Frank Black is known by many names and designs. He’s the former Pixies frontman who left the band to establish a solo career as Black Francis before launching Frank Black and the Catholics, eventually returning to his original solo project moniker on his own terms. Whichever he chooses to go by, Black’s is a big name in music and has already made an impact of the largest caliber on the musicians who came up behind him. Although only three years his junior, Radiohead‘s Thom Yorke famously proclaimed, “When I was in college, The Pixies changed my life” during a performance at the Coachella Valley Music and Arts Festival in 2004.
Realizing that not all – in fact very few – lead singers have been able to pull off successful solo recording careers, it’s nice to see that years later Black continues to make good records – and tour religiously. He travels humbly; in a van with his assistant. When we spoke, Black was driving down Highway 5 from his home in Oregon to Los Angeles. His Santa Barbara show this Saturday night at Velvet Jones will be a stop made on his way home.
“Santa Barbara is the place for me,” Black joked as he headed south. “I’ll go down to La Super Rica and get some guacamole tacos. It’s always a pleasure to stop there.” And lucky for Santa Barbara, Black isn’t showing up empty handing. He’s just finished up a European tour to support his 2008 album, Svn Fngrs, and is in the middle of the North American leg.
Making this record, named for the mythical demigod and hero from Irish folklore, C°chulainn , who is believed to have had seven fingers on each hand and seven toes on each foot, was for good reason. The album is Black’s most recent in a string of releases spanning over a 30-plus-year period. It’s almost laughable to discover in conversation with Black that he attributes his songwriting method (and matching success) to his Chinese astrological sign. “I learned a few years ago I was born in the year of the snake,” he explained. “When I realized it I became at peace with myself. Snakes, they slide around on their bellies, you know? They feel themselves around and they live in the moment. This is how I find my best ideas. I feel most comfortable when I react in the moment, like a snake.”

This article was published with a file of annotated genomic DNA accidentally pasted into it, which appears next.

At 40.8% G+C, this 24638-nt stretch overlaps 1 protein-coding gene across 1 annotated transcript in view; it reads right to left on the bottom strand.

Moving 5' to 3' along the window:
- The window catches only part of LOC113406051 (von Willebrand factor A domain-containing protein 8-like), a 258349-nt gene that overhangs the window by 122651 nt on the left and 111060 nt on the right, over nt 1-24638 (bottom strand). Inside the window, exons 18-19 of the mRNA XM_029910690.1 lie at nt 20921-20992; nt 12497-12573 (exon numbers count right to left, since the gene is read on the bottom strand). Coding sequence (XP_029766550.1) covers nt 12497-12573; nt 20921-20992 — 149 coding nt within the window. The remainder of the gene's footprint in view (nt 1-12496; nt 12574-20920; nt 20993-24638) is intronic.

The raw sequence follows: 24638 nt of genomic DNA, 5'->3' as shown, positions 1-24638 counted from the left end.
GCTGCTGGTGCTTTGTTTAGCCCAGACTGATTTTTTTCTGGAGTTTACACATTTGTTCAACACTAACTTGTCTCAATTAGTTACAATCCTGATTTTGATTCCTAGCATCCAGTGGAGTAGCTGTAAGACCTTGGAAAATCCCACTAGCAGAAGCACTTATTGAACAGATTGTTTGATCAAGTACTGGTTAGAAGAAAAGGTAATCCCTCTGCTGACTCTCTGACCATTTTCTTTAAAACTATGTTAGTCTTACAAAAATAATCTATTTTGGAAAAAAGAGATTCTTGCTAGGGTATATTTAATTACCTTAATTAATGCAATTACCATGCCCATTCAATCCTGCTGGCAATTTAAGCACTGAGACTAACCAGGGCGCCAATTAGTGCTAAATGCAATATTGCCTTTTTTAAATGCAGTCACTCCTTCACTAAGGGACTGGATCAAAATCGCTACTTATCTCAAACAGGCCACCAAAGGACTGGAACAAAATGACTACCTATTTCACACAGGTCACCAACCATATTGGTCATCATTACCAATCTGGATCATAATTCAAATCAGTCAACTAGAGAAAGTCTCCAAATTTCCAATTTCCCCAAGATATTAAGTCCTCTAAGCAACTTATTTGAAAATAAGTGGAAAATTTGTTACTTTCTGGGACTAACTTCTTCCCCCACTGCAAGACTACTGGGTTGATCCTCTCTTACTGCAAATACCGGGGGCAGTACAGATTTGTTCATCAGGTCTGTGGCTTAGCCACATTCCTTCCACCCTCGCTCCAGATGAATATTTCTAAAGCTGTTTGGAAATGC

Despite his undeniable influence on an entire genre of music (mostly alternative and indie rock), and his likeness to his Chinese sign, Black’s ever-present humility forces one to drop all ideas of pretension at the door. “I’m not saying I have it all figured out,” Black admitted. “The snake often thinks he’s more clever than he really is. Not everything I do is perfect.”
It’s pretty remarkable he’s so modest. Black named his newest record after a lesser-known Irish hero (most commonly written about by W.B. Yeats); and his touring has generated feelings in him that have been discussed by some of the world’s most famous modernist philosophers and writers (think Friedrich Nietzsche, Franz Kafka, T.S. Eliot, and Virginia Woolf). Black confessed, “Europe is always wonderful. I love Europe. I could live there, or I think I could. I love the cafe society: watching the world go by. When I’m in Berlin with my guitar and I have a show that night, I’m most happy. I’m not overly Euro.” He interrupted his own thought, saying, “I recognize I am culturally American, but there’s an old-world relaxation there which is refreshing. And if you’re an urban fellow like I am, this is the way it’s supposed to be, it’s civilized. I’ve had similar kinds of feelings on evenings in Greece and Sweden, where I think ‘Wowy, why can’t it be this good when I’m in Cleveland?’ In the States, there’s this urban industrial bla-ness or ennui-this existential reality of bleak, ongoing hallways and lonely hotel bars.”
Further along his southbound drive on Highway 5, Black (who “prefers to stay on 101”) confessed that he looks forward to more than the occasional bathroom stop at Starbucks. “Modern radio doesn’t sound that cool to me,” he confessed. “It’s overt and full of itself. There’s not a lot of soul, it’s not very fun. People refer to Tom Waits‘s later records as dark and haunting, intense and theatrical. But his recordings are so playful; I think they’re a delight. I don’t hear that on modern radio.” But that’s not to say that Black rejects all radio. “Soon I’ll tune into my favorite station between San Francisco and Los Angeles,” he continued. “It comes in better on [the] 5 than on [the] 101. It’s King of County Radio. It’s around 100 and they play early 50s music. There aren’t a lot of commercials and they make interesting playlists that are off the top 50.”